• Wonderfalls: The episode Crime Dog starts with Jaye in jail being questioned by the police, then moves backwards to explain "how exactly that woman wound up in the trunk of (her) car." Notably, they often cut back to Jaye and her family as they are explaining the story to clarify things... and also just for comedic value.
  • The aptly named Dharma and Greg episode "How This Happened" begins with a swarm of police wrestling Larry into a cop car and Dharma saying "How did this HAPPEN?"
  • Band of Brothers. Episodes 1, 9, and 10 do this (and possibly others).
    • Episode 5 is a strange example. The show begins with a flash forward to the assault on the SS company. The actual assault takes place in the middle of the episode, and later there is a flashback to it.
  • This happens Once an Episode in the cop show Flashpoint.
  • Charmed did this once before, when baby Wyatt conjured a dragon from a television program.
  • Kids sitcom Unfabulous uses this very often. Typically the show begins with the central character in trouble, in plaster, or covered in food, water, or other liquids. She then explains (in voiceover) that to understand how she got into this mess, we'll have to go back a few days.
  • Supernatural, on occasion. We get one of the brothers doing something ridiculously out of character, and then 'Two Days Earlier' with a reasonably logical explanation for that (normally 'it was a shapeshifter, not Dean/Sam at all').
  • Veronica Mars's pilot begins this way on the DVD version, with Veronica being confronted by Weevil's biker gang before rolling back 20 hours. On the original UPN version, it begins at her school, 20 hours before the confrontation with Weevil.
  • Many of the original Maverick episodes start with a teaser of a dramatic moment that will occur ~30 minutes in.
    • As does the Maverick movie, which opens with Maverick being left for dead by some crooks whose relationship to him is soon revealed.
  • The new version of Battlestar Galactica does this at least twice: Once in Act of Contrition, which opens with Starbuck trapped in a viper, and again in Resurrection Ship part 1, with Apollo adrift in space. In fact about a third of the second season episodes begin with a main character either about to do something evil, or in major peril, and then say "A bit before".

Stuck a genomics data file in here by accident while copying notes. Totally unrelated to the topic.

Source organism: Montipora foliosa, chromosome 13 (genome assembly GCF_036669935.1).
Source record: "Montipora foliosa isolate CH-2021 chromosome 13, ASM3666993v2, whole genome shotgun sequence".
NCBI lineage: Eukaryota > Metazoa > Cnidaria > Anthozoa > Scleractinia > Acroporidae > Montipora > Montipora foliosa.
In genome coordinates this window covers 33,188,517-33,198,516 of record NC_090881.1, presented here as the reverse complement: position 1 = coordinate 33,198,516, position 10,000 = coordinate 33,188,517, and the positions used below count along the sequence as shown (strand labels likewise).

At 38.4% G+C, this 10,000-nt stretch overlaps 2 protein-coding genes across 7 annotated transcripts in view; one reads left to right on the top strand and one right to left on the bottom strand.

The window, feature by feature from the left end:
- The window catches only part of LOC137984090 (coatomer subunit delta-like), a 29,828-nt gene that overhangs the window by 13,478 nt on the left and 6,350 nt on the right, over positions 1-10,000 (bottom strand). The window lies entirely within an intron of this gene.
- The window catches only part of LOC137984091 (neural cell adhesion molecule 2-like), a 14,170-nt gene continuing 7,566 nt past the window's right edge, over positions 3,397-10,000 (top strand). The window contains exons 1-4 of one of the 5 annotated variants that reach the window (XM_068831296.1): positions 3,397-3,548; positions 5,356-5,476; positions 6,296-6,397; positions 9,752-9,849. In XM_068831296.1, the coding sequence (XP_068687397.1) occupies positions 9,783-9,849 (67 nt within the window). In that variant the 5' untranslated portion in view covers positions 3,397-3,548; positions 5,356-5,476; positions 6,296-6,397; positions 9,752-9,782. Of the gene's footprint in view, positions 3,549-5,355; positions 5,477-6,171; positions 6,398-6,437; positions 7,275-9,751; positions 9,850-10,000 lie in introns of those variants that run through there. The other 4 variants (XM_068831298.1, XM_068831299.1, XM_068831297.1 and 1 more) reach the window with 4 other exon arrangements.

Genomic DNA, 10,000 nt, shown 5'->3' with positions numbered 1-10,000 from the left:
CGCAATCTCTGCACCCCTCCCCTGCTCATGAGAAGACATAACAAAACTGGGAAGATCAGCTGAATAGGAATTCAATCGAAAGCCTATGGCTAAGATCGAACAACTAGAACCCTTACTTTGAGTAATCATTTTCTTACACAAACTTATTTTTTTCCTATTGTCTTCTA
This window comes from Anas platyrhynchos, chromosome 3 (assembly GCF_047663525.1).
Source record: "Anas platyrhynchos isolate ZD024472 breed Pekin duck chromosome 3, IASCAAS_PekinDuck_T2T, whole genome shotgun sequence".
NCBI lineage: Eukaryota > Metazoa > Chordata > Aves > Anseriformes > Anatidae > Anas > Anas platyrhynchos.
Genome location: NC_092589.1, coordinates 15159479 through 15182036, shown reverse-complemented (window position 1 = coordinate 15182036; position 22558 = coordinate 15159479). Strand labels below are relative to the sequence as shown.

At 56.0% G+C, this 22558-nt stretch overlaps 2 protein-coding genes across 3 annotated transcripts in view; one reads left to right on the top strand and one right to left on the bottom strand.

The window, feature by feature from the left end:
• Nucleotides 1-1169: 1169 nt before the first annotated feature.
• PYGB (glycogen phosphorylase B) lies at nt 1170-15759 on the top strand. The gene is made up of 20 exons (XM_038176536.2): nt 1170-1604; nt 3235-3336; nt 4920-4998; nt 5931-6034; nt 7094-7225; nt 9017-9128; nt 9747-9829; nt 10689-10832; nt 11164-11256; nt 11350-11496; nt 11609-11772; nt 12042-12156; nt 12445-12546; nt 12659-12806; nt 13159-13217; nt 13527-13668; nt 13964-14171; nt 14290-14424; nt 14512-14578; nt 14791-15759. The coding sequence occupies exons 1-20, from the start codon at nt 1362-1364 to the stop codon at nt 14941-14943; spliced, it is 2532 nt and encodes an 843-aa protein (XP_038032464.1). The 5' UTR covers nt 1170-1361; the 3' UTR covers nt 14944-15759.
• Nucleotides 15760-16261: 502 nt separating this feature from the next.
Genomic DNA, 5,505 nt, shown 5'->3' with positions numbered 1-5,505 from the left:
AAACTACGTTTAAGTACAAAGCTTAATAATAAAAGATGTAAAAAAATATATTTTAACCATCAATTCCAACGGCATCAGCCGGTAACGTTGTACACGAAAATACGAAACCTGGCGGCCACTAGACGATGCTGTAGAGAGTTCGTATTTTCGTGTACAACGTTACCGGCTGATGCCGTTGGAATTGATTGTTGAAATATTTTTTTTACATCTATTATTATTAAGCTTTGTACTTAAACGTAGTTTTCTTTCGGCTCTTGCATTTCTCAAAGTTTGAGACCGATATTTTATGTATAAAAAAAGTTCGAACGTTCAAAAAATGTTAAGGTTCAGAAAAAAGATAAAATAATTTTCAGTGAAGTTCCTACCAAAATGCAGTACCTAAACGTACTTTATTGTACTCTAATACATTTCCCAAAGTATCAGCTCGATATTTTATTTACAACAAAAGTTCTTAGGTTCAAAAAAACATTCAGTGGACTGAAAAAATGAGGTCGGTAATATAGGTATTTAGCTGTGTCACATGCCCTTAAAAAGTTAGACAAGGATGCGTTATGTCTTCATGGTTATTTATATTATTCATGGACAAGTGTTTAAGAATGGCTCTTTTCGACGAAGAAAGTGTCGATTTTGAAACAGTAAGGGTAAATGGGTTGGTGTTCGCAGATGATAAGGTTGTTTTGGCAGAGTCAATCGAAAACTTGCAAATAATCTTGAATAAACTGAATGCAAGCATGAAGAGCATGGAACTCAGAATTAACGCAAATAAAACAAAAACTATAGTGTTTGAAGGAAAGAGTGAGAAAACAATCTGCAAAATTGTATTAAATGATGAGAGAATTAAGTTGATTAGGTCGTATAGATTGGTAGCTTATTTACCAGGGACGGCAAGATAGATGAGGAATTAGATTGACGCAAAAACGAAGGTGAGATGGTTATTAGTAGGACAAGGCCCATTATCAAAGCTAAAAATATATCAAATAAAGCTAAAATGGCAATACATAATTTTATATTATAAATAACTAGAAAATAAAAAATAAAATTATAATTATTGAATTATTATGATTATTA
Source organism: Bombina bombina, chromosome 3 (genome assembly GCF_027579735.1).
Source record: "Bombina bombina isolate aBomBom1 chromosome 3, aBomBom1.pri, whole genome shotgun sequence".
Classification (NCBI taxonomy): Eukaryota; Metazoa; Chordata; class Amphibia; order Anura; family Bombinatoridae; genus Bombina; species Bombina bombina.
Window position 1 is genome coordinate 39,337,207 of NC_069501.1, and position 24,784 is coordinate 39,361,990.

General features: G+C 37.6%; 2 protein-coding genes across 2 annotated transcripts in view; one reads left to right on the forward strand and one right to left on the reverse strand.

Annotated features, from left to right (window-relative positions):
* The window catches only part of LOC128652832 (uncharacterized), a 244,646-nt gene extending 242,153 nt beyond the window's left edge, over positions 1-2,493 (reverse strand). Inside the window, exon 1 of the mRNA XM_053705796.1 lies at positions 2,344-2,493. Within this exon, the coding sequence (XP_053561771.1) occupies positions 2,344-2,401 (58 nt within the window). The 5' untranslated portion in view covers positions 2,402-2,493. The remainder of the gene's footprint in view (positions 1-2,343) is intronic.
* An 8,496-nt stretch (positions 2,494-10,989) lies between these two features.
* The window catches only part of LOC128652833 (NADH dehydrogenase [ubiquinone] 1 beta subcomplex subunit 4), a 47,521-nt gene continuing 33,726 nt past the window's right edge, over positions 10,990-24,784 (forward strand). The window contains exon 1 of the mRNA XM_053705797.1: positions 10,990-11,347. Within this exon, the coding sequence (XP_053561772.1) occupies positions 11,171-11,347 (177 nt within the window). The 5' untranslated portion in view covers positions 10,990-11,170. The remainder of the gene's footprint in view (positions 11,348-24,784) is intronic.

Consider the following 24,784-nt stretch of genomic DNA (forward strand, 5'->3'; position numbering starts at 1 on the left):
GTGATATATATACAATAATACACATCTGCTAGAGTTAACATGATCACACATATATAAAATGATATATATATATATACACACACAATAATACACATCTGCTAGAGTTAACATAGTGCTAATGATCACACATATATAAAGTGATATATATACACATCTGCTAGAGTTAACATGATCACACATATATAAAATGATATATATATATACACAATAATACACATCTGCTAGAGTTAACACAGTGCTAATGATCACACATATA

• "Black Market" had one shoved in, thanks to Ron Moore thinking the episode didn't work at all, and needed to start with something to grab the audience's attention.
  • The final episode of the first season of Leverage, "The Second David Job", begins with a moment from the climax of the episode, then spends the episode showing How We Got Here.
    • The previous episode, "The First David Job", is a better example of In Medias Res than this trope.
  • Power Rangers RPM did this several times. The series starts with the city of Corinth being sealed off against attack, and Scott, Summer, and Flynn zooming in at the last minute. The series skips to a year later, when they're already established as Rangers, and introduces Dr K, Dillon, and Ziggy. Each of them (except for Dillon, but he has amnesia) has an episode titled after them, which shows a normal episode interspaced with flashbacks showing what kind of people they are, and how they got into Corinth, leading directly into the first episode again.
  • Breaking Bad opens on a man driving an RV recklessly through badlands dressed only in a gasmask and underpants. He glances behind him: a flash of what looks like two dead bodies sliding around on the floor. Beside him is an unconscious man, also in a gasmask. Three weeks ago ... now how are we going to get from this quiet suburban scene to there?
    • Several other episodes feature bizarre scenes shot in close-up so you can just get the barest idea of what's going on. Then the last scene shows you the whole thing. And of course, the king of them all is the burned, one-eyed teddy bear in the pool which takes the entire second season to explain.